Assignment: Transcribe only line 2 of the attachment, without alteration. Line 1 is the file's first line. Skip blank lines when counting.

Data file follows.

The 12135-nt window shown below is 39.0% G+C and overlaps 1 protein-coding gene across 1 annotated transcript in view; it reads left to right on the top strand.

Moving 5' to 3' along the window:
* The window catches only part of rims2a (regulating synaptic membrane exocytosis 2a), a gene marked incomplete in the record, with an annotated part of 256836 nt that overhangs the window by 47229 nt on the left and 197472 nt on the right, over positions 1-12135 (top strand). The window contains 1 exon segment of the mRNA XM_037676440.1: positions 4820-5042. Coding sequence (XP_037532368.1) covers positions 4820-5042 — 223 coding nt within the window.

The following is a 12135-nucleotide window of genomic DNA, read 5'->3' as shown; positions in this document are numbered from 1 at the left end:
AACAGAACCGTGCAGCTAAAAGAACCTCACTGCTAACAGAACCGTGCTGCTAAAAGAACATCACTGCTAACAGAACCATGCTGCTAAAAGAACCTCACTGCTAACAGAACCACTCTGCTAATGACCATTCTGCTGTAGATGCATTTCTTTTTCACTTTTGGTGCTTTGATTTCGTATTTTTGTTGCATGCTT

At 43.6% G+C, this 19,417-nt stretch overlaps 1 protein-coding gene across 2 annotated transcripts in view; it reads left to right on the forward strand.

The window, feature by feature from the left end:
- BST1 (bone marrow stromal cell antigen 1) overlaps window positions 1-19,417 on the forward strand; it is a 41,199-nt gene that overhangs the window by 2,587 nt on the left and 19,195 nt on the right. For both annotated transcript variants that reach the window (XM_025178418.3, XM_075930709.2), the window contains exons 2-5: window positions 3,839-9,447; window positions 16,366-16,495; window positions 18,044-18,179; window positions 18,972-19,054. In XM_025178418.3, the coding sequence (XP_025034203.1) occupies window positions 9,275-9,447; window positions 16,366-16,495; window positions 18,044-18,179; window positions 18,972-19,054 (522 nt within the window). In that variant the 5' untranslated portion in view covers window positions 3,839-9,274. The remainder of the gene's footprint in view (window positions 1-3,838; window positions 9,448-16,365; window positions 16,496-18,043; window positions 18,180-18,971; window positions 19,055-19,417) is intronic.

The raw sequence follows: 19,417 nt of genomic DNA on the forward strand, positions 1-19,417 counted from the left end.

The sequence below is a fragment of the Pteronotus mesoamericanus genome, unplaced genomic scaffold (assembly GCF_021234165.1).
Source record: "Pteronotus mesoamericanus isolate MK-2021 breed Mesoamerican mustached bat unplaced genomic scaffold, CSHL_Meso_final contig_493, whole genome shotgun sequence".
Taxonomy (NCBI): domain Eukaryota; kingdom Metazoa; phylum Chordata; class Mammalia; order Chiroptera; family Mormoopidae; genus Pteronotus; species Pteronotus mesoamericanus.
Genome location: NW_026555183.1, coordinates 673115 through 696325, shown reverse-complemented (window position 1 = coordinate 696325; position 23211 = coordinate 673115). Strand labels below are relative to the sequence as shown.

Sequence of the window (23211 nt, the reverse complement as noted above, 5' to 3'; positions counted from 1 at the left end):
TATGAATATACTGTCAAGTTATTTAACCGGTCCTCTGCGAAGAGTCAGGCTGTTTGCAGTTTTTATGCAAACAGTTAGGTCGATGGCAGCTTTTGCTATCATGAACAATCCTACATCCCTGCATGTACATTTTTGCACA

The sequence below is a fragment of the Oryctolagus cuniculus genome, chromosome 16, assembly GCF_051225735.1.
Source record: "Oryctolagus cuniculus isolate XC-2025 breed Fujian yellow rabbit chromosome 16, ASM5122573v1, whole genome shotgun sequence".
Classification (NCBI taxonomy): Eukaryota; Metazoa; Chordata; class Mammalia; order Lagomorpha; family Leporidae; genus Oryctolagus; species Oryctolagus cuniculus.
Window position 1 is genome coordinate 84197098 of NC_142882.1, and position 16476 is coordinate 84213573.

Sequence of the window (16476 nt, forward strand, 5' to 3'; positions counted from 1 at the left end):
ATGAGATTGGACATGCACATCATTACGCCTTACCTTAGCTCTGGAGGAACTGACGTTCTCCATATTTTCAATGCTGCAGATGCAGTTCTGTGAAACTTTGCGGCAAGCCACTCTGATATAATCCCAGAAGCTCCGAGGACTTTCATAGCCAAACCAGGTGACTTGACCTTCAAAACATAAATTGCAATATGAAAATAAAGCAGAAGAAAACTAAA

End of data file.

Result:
Moving 5' to 3' along the window: